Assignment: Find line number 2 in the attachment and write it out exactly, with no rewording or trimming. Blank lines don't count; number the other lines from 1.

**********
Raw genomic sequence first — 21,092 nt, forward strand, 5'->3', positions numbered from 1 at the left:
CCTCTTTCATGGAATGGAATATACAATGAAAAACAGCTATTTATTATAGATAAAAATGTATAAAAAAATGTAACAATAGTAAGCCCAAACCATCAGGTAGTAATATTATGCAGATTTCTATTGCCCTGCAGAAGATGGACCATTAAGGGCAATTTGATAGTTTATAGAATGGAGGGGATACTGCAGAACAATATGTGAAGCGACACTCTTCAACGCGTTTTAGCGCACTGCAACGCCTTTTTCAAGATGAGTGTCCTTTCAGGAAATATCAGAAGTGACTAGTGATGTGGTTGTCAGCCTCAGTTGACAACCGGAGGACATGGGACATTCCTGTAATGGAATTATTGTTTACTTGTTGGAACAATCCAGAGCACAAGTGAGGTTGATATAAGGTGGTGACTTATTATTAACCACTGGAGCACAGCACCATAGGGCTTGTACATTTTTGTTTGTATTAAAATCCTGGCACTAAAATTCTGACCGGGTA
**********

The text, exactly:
CCTCTTTCATGGAATGGAATATACAATGAAAAACAGCTATTTATTATAGATAAAAATGTATAAAAAAATGTAACAATAGTAAGCCCAAACCATCAGGTAGTAATATTATGCAGATTTCTATTGCCCTGCAGAAGATGGACCATTAAGGGCAATTTGATAGTTTATAGAATGGAGGGGATACTGCAGAACAATATGTGAAGCGACACTCTTCAACGCGTTTTAGCGCACTGCAACGCCTTTTTCAAGATGAGTGTCCTTTCAGGAAATATCAGAAGTGACTAGTGATGTGGTTGTCAGCCTCAGTTGACAACCGGAGGACATGGGACATTCCTGTAATGGAATTATTGTTTACTTGTTGGAACAATCCAGAGCACAAGTGAGGTTGATATAAGGTGGTGACTTATTATTAACCACTGGAGCACAGCACCATAGGGCTTGTACATTTTTGTTTGTATTAAAATCCTGGCACTAAAATTCTGACCGGGTA